As these influencers are starting out and aiming to climb the mountain of recognizability, they will be far cheaper to hire (though their followers will also be smaller compared to the elites). For an average price of a few hundred dollars, you should be able to request shoutouts and product endorsements across a wide swath of social media accounts.
There is also something of a third kind of influencer-categorized as individuals who perhaps don’t think of themselves as influencers or seek to actively promote their personal brand-but through either talent, creating hi-quality content, etc have gained a following online (social media, blog, podcast, etc).
While the size of a budget is obviously beneficial, there are advantages to the alternative. For example, spending massive amounts of money doesn’t guarantee a commensurate ROI. Those working with smaller budgets therefore have a much lesser chance of wasting resources.
Additionally, in cases where massive budgets are allocated to hire very famous influencers and these marketing campaigns fail, the resulting fallout is proportionally much larger whereas a lesser known figure would result considerably less PR damage.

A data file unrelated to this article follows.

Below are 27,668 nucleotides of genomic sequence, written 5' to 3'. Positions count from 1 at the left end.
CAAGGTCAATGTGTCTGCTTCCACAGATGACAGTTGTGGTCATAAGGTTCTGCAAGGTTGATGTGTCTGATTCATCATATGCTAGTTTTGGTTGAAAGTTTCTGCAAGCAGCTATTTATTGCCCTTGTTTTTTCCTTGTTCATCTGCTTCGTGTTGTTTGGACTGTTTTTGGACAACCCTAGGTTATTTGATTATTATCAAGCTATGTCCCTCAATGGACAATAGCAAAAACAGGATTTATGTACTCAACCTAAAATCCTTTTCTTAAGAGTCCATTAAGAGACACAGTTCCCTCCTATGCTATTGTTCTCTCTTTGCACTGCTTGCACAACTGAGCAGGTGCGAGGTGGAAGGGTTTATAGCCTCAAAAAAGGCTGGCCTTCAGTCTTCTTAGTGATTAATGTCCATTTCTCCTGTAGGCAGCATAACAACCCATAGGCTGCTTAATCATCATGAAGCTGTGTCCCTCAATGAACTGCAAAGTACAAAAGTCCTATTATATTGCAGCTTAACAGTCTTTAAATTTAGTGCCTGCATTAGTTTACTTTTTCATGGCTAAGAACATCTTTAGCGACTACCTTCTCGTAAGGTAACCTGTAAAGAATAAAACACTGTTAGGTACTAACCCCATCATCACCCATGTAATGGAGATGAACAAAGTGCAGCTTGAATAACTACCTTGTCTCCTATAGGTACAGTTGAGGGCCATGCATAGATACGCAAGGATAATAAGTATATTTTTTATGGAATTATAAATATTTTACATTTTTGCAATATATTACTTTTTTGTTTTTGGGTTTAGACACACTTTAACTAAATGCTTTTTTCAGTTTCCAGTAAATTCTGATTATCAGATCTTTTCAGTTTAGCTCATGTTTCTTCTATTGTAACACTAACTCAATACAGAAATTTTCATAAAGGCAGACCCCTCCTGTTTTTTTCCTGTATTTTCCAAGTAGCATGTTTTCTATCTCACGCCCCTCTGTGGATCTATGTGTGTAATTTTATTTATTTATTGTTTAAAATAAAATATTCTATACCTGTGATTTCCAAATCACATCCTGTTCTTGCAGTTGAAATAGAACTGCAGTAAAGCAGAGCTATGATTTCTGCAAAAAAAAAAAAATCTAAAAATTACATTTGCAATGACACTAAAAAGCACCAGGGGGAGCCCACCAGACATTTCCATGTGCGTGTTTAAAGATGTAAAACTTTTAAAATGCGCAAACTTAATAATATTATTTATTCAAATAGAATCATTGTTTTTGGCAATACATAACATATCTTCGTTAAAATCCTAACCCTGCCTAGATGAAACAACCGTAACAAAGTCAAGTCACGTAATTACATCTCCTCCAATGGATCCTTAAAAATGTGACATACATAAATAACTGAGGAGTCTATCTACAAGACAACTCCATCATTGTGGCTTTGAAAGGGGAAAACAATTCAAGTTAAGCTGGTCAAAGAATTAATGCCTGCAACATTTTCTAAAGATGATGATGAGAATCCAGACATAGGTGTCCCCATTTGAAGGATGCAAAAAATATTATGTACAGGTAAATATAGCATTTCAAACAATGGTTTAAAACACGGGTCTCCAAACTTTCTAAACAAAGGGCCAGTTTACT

Avenues to Find Your Influencer:
As the list below indicates, there are multiple ways to locate a potential representative for your company.
As basic as it is, online resources are a great way to research your space in-depth and find the right candidate. Venture into industry discussion forums and write down any names you see come up frequently, sift through social media while trying to discern which follower counts look authentic, and keep a list of potential hirees’ track records. Remember, finding the right influencer is only half the battle. It is imperative to anticipate any possible PR incidents in the future so as to avoid them.